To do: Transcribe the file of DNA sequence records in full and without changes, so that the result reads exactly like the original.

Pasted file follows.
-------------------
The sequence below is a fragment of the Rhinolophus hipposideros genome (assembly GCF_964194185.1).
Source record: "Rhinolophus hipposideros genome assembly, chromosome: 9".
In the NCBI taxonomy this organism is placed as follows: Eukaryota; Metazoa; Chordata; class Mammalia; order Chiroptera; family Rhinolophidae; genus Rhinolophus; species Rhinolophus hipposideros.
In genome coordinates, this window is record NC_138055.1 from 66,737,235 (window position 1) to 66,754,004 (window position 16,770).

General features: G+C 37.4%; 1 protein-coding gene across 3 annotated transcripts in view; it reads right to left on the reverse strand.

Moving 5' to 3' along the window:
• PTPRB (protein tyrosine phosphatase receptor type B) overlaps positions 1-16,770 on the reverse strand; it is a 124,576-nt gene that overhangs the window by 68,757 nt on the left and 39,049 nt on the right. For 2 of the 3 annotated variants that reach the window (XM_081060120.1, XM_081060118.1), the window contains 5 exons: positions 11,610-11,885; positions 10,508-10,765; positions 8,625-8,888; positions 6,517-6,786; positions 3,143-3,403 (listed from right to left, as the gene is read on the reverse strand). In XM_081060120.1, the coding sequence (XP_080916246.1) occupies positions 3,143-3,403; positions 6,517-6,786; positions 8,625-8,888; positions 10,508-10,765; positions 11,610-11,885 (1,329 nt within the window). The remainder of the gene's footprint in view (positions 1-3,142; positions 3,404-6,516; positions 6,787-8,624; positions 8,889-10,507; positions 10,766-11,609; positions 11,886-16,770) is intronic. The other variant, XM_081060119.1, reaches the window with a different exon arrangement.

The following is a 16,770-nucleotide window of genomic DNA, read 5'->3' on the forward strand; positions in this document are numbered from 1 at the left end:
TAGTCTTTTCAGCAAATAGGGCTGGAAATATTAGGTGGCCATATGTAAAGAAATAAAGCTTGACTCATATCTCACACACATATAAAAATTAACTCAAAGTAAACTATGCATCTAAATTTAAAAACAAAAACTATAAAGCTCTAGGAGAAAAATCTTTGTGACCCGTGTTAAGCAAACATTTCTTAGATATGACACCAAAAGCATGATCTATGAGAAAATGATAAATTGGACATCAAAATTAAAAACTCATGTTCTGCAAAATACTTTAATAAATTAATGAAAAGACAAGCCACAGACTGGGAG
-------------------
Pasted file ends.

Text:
The sequence below is a fragment of the Rhinolophus hipposideros genome (assembly GCF_964194185.1).
Source record: "Rhinolophus hipposideros genome assembly, chromosome: 9".
In the NCBI taxonomy this organism is placed as follows: Eukaryota; Metazoa; Chordata; class Mammalia; order Chiroptera; family Rhinolophidae; genus Rhinolophus; species Rhinolophus hipposideros.
In genome coordinates, this window is record NC_138055.1 from 66,737,235 (window position 1) to 66,754,004 (window position 16,770).

General features: G+C 37.4%; 1 protein-coding gene across 3 annotated transcripts in view; it reads right to left on the reverse strand.

Moving 5' to 3' along the window:
• PTPRB (protein tyrosine phosphatase receptor type B) overlaps positions 1-16,770 on the reverse strand; it is a 124,576-nt gene that overhangs the window by 68,757 nt on the left and 39,049 nt on the right. For 2 of the 3 annotated variants that reach the window (XM_081060120.1, XM_081060118.1), the window contains 5 exons: positions 11,610-11,885; positions 10,508-10,765; positions 8,625-8,888; positions 6,517-6,786; positions 3,143-3,403 (listed from right to left, as the gene is read on the reverse strand). In XM_081060120.1, the coding sequence (XP_080916246.1) occupies positions 3,143-3,403; positions 6,517-6,786; positions 8,625-8,888; positions 10,508-10,765; positions 11,610-11,885 (1,329 nt within the window). The remainder of the gene's footprint in view (positions 1-3,142; positions 3,404-6,516; positions 6,787-8,624; positions 8,889-10,507; positions 10,766-11,609; positions 11,886-16,770) is intronic. The other variant, XM_081060119.1, reaches the window with a different exon arrangement.

The following is a 16,770-nucleotide window of genomic DNA, read 5'->3' on the forward strand; positions in this document are numbered from 1 at the left end:
TAGTCTTTTCAGCAAATAGGGCTGGAAATATTAGGTGGCCATATGTAAAGAAATAAAGCTTGACTCATATCTCACACACATATAAAAATTAACTCAAAGTAAACTATGCATCTAAATTTAAAAACAAAAACTATAAAGCTCTAGGAGAAAAATCTTTGTGACCCGTGTTAAGCAAACATTTCTTAGATATGACACCAAAAGCATGATCTATGAGAAAATGATAAATTGGACATCAAAATTAAAAACTCATGTTCTGCAAAATACTTTAATAAATTAATGAAAAGACAAGCCACAGACTGGGAG